I'm quite satisfied with the single life. Though I've really loved loving and living with my manfolk too. They are very, very different lifestyles. I've been having a funny feeling that I'm going to meet someone soon, and it's leading me to wonder if I even really want to. I've been contemplating single versus couple life a lot lately…
This is Offbeat Home's archive of People posts.
"Homeowner", "renter" or "squatter" – whatever the label, these occupants take the Offbeat wherever they go.
Carrie is a Los Angeles-based writer who's written about her experiences with kink and disability. "It's not often (i.e., almost never) that I get told I'm good at a physical activity. But now my body, which had spent so many years letting me down and making decisions without my consent, had gone and done something absolutely right — and done it better."
We very intentionally moved to our current home after a series of not-quite-right trials elsewhere in the country. In such a site, we saw our lives unfolding with love, adventure, and fresh air. And then, we lived in the home for a year, and realized things were not the way they had first seemed. The less pleasant characteristics of our neighborhood began to creep in, and their severity ranged from small to glaring.
I have been in a four-year-long relationship with a lovely man, who asked me out over the phone as he was going through security at the airport to leave the country for four months! After he returned I still had two years of college, eight hours away, to finish up. So, while I am by no means an expert, I can say that I have some experience with the long distance experience. Now, let me just say, long-term, long-distance SUCKS but here are my tips so that you don't get bored with the standard text/call/Skype routine…
Before getting engaged, I also have been pretty shit-terrible about friendship. I've fallen out of touch with people I wanted to stay in touch with, I've been the kid waiting for an invitation but never proposing, I've let fights and misunderstanding end years of friendship. I've not always been great about friends. Then I got engaged and moved thousands of miles away from everyone I knew, and had an epiphany about friendships.
When we started planning our first international family trip, we had a few co-parenting hoops to jump through; negotiation and compromise is often the name of the co-parenting game. For this trip to happen, I had to assure my son's father that he would continue to have the routine contact he enjoys in our daily life, and that we would keep him apprised of our travel plans. As I sat down to work all the kinks out in this travel agreement, I learned several valuable lessons we will continue to employ as we enjoy traveling as a family and keeping all branches of our family tree satisfied and smiling.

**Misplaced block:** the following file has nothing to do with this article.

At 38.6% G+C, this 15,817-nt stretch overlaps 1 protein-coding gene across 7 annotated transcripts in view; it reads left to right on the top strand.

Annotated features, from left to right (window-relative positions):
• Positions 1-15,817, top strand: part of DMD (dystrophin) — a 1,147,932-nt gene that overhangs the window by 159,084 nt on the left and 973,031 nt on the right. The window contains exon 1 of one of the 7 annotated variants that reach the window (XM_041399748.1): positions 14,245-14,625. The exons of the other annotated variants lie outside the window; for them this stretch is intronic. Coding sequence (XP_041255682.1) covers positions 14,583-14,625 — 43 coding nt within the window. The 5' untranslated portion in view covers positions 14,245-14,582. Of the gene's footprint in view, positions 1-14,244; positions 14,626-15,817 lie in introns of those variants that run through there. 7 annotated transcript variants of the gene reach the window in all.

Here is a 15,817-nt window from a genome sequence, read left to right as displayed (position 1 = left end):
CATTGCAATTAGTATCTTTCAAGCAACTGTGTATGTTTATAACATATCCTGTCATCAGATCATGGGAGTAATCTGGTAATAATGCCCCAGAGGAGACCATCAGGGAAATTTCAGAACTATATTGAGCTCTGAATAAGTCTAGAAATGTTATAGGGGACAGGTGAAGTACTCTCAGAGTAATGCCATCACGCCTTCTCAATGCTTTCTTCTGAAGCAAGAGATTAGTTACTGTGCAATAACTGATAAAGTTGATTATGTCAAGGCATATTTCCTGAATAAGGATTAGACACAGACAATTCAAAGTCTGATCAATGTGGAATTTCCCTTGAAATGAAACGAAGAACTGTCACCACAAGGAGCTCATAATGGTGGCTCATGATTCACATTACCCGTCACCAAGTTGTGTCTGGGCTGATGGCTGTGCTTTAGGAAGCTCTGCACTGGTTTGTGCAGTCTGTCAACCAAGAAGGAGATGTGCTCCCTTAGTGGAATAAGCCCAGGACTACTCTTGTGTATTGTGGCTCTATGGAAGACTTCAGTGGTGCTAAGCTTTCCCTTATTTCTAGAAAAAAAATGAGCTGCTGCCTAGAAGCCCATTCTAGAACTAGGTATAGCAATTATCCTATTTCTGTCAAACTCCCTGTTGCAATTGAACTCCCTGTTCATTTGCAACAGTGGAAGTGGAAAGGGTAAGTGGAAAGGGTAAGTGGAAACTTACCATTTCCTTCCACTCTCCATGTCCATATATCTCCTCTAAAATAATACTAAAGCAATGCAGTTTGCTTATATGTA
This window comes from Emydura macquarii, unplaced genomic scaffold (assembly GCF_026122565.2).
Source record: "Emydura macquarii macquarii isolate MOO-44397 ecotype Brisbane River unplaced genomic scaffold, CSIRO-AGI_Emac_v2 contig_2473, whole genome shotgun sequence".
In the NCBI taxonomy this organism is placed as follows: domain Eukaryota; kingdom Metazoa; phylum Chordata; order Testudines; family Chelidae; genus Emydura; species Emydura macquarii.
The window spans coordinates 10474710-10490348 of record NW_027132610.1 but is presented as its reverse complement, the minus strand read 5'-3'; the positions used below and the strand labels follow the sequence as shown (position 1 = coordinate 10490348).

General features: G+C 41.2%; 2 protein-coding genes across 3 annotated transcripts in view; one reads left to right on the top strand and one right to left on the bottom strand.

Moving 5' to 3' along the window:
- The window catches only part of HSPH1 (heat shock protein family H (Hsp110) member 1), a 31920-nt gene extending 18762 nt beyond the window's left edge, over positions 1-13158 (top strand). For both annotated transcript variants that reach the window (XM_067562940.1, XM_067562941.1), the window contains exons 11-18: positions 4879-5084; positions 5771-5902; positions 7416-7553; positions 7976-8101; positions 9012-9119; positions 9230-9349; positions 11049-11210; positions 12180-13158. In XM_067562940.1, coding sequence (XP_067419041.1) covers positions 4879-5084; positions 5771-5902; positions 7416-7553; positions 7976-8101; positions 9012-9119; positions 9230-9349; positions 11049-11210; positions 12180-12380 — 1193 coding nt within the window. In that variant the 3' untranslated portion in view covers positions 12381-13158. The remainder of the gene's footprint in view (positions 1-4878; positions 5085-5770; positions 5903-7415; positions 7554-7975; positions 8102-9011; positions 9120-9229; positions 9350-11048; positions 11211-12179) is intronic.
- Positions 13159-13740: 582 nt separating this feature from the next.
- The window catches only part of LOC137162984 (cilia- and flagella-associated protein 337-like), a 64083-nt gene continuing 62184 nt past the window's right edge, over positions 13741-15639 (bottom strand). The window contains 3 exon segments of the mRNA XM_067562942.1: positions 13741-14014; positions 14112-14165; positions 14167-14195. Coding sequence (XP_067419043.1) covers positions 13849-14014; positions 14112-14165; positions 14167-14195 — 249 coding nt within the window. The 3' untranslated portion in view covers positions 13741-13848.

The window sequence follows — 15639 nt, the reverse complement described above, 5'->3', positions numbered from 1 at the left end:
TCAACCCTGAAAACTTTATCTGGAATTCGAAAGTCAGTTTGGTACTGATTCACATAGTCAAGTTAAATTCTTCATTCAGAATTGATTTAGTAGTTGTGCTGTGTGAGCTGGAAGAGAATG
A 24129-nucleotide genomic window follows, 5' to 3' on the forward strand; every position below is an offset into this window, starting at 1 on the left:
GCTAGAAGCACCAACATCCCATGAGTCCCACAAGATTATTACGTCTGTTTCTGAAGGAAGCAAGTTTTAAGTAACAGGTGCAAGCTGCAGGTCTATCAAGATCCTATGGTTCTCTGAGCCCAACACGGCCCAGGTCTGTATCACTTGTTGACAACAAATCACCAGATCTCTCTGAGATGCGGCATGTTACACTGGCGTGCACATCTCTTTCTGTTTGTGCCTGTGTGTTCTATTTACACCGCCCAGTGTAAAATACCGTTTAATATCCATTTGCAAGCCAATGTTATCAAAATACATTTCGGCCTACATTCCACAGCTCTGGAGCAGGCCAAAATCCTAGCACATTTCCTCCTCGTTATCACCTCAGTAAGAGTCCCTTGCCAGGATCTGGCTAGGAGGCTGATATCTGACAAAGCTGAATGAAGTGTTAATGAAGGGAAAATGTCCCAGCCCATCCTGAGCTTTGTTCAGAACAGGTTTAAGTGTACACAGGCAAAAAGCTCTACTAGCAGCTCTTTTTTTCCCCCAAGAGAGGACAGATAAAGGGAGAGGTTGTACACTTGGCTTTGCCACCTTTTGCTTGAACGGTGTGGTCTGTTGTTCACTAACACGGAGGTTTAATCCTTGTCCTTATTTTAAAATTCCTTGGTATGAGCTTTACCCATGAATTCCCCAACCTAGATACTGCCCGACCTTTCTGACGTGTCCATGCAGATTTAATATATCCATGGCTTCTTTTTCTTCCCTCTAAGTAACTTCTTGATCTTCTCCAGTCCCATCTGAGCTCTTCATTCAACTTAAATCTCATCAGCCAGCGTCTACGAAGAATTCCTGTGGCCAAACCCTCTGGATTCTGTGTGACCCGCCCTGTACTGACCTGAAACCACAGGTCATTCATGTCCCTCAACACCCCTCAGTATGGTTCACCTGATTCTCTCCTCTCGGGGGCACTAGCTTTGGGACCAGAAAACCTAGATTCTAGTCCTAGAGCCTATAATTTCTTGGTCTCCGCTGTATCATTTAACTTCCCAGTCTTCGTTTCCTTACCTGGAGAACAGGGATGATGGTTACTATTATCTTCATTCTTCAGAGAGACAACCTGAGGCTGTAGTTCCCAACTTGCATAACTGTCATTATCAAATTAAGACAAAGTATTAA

I had a lot of time to fantasize about my future and prospective living situations, and the idea of a vegan, eco-friendly, ethical household was appealing to me. So when I met my now-fiancée and the topic of moving in together came up, it was apparent that some compromises were going to have to be made on someone's end. The compromises didn't come without some heated discussions. While having these conversations with my fiancée, it occurred to me that a lot of my choices that tried to incorporate ethical consumerism were a lot about boycotting. I decided that from now on, instead of focusing exclusively on cutting things out of my shopping list, I'll do things that support causes I believe in instead.
While there are plenty of things that haven't made touring any more difficult with our baby, there are also plenty of considerations we take that probably seem first nature by now. We have to figure out nap times. We keep bedtime in mind. We're always surveying our venues, hangouts, and potential non-motor-home sleeping quarters for baby-friendliness. Luckily, we're self-sufficient: we have two forms of heat (propane and electric), plenty of blankets, and everything we need inside our mobile house.